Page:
The Blues Brothers isn’t just the first movie to come out of Saturday Night Live—it’s also the best. The peerless 1980 action-comedy-musical, based on an SNL musical act, turns 40 years old on Saturday, June 20, 2020.
Yes, there are jaw-dropping cameos, enduring quotes, and a car chase through a shopping mall, but it’s the music that truly makes the movie special. The Blues Brothers famously introduced audiences to iconic blues and soul singers despite the reservations of the movie studio thanks to the efforts of Dan Aykroyd, revealed Vanity Fair a few years ago.
“The studio is not helping things. It wants ‘fresh’ contemporary acts. It wants, in place of Aretha Franklin, Rose Royce, the band that sings the hit theme from Car Wash. The creatives refuse,” reported Vanity Fair’s behind-the-scenes piece.
As a girl growing up in small town Texas myself, I probably would never have seen performances by greats like Ray Charles, Cab Calloway, and John Lee Hooker until I watched this now classic ode to the blues. Thanks to The Blues Brothers, who paid homage to the blues and the inner city streets of Chicago in a movie that almost defies description, these artists were introduced to a new generation who continues to appreciate them today.
Here are our choices for the top five songs in The Blues Brothers in celebration of 40 amazing years.
She Caught the Katy (The Blues Brothers)
There aren’t any flashy dance numbers or cameos for this blues classic, but this comparatively subdued tune sung by John Belushi sets the tone as the movie opens. Chicago instantly becomes its own character in the film with grainy, grey-tinged establishing shots while Belushi’s voice croons “She Caught the Katy” in the background.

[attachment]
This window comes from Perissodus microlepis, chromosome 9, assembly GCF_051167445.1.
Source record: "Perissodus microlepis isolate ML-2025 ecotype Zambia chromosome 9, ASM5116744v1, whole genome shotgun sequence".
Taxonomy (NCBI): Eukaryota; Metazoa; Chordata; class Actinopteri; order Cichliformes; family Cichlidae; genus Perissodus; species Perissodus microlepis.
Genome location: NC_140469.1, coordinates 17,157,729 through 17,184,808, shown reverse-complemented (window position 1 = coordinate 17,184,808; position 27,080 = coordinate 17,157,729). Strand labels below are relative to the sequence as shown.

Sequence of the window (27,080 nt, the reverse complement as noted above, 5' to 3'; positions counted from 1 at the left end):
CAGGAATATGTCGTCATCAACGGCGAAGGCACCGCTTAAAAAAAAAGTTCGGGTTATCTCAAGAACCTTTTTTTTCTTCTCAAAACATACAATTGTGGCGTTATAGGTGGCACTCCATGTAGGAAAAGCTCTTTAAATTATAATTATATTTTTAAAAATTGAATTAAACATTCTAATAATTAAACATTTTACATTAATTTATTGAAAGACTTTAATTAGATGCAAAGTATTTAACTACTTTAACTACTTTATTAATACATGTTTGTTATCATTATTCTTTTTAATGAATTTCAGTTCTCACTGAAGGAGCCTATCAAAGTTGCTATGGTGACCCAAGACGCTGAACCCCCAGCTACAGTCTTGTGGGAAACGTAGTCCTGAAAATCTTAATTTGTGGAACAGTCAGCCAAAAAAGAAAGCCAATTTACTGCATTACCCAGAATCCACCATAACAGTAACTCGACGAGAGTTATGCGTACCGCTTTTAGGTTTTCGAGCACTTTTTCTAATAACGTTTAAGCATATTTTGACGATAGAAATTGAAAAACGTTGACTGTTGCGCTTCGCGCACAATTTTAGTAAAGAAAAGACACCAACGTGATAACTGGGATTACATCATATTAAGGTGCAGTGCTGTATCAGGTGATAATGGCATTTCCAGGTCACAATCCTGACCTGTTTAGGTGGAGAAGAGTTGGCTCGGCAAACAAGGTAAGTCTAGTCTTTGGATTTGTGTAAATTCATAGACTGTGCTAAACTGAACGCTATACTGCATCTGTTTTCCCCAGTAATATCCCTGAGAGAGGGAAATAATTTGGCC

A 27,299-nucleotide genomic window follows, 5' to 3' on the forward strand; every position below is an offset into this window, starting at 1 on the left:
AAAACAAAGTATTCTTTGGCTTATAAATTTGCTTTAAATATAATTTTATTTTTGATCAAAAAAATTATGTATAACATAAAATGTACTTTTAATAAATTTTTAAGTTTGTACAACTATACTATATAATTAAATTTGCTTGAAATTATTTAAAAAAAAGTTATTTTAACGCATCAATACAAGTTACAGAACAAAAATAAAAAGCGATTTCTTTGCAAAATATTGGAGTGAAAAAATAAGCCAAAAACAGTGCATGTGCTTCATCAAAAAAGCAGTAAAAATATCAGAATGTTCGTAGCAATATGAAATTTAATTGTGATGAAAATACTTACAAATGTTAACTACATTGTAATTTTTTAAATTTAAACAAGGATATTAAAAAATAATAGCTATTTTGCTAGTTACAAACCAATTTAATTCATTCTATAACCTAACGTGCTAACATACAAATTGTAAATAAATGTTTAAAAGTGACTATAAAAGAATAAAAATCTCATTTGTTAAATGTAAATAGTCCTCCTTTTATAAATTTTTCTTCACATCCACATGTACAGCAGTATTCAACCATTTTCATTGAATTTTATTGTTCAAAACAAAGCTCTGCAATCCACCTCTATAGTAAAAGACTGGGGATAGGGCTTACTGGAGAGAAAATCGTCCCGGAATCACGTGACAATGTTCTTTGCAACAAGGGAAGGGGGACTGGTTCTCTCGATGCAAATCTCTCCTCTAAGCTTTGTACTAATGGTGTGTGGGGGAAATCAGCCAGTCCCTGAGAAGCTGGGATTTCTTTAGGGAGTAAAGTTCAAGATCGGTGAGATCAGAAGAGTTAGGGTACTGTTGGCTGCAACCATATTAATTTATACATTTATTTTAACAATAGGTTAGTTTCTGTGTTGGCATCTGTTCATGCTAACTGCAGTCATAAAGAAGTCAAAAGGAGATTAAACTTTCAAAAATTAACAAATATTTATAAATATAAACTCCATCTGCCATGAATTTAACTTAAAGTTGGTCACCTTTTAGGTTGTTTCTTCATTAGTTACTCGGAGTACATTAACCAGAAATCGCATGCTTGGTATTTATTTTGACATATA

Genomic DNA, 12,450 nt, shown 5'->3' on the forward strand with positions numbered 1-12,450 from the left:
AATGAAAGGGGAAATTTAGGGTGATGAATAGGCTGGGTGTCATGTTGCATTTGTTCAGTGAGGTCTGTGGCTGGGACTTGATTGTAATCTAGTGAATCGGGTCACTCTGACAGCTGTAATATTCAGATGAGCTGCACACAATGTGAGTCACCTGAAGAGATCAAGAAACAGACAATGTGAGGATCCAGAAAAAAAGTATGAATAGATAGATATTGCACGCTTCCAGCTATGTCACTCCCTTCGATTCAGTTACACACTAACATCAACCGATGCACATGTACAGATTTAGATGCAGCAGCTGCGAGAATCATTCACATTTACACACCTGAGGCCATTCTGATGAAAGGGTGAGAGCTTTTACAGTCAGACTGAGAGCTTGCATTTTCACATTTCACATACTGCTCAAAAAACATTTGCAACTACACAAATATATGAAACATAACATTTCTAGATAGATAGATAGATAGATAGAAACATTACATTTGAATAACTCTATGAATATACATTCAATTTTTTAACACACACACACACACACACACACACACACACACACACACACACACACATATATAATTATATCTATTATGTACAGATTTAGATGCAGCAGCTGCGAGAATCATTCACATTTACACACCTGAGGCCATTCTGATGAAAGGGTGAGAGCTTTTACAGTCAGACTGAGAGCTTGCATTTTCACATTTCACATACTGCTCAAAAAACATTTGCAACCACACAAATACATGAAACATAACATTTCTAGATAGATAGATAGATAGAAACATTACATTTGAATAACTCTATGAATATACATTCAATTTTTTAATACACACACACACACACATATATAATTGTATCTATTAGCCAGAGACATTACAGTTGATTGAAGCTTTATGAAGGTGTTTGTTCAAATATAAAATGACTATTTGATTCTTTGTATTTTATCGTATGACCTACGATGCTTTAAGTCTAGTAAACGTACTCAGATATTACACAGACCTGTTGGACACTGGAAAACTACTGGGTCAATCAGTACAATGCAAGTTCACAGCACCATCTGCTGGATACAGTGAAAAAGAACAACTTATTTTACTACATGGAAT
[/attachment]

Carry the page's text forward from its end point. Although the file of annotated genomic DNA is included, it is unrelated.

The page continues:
Minnie the Moocher (Cab Calloway)
“Minnie the Moocher” was first recorded in 1931 by Cab Calloway and His Orchestra, making this song an actual legend. Calloway is the epitome of smooth. The horns section is highlighted as the masters of their art they are, there’s a fantastic comedic break as Jake and Elwood tiptoe past the police, and the call-and-response is absolutely irresistible.
Everybody Needs Somebody to Love (The Blues Brothers)
This song will have you on your feet the moment it begins. There’s a sly smile from John Candy in one of his most uncharacteristic roles as Jake’s parole officer, and then the focus is all on the music. Elwood’s speech as the guitars play may be simple but still resonates today.
“No matter who you are and what you do to live, thrive, and survive,” says Elwood as the song begins, “there are still some things that make us all the same.”
Think (Aretha Franklin)
We all know that Aretha Franklin was a breathtaking singer, but did you know she was a talented actress as well? “Think” is a highlight of The Blues Brothers that feels like both a number in a musical and an anthem fit for a diva. The song was co-written and first recorded by Franklin in 1968.
“Happy memories of being with Aretha on movie sets and industry events. The Queen had a wry, skeptical eye on the world but once you got her laughing you were in. What a voice! What a soul,” tweeted Aykroyd on her passing in 2018.
Shake A Tail Feather (Ray Charles)
Ray Charles steals the show with an uplifting dance number on the streets of Chicago with “Shake A Tail Feather.” The original version was recorded in 1963 by The Five Du-Tones and would go on to be covered by notable artists like Tina Turner and The Monkees, but Charles’ version in The Blues Brothers is an absolute delight.
Learn dance moves like the Twist, the Monkey, The Fly, The Swim, The Frug, the Mashed Potato, and the Boogaloo in this joyful scene.
If you haven’t seen The Blues Brothers recently, there’s no better time to watch the antics of Jake and Elwood Blues on their mission from God. Which song is your favorite?
Featured Image: Universal Pictures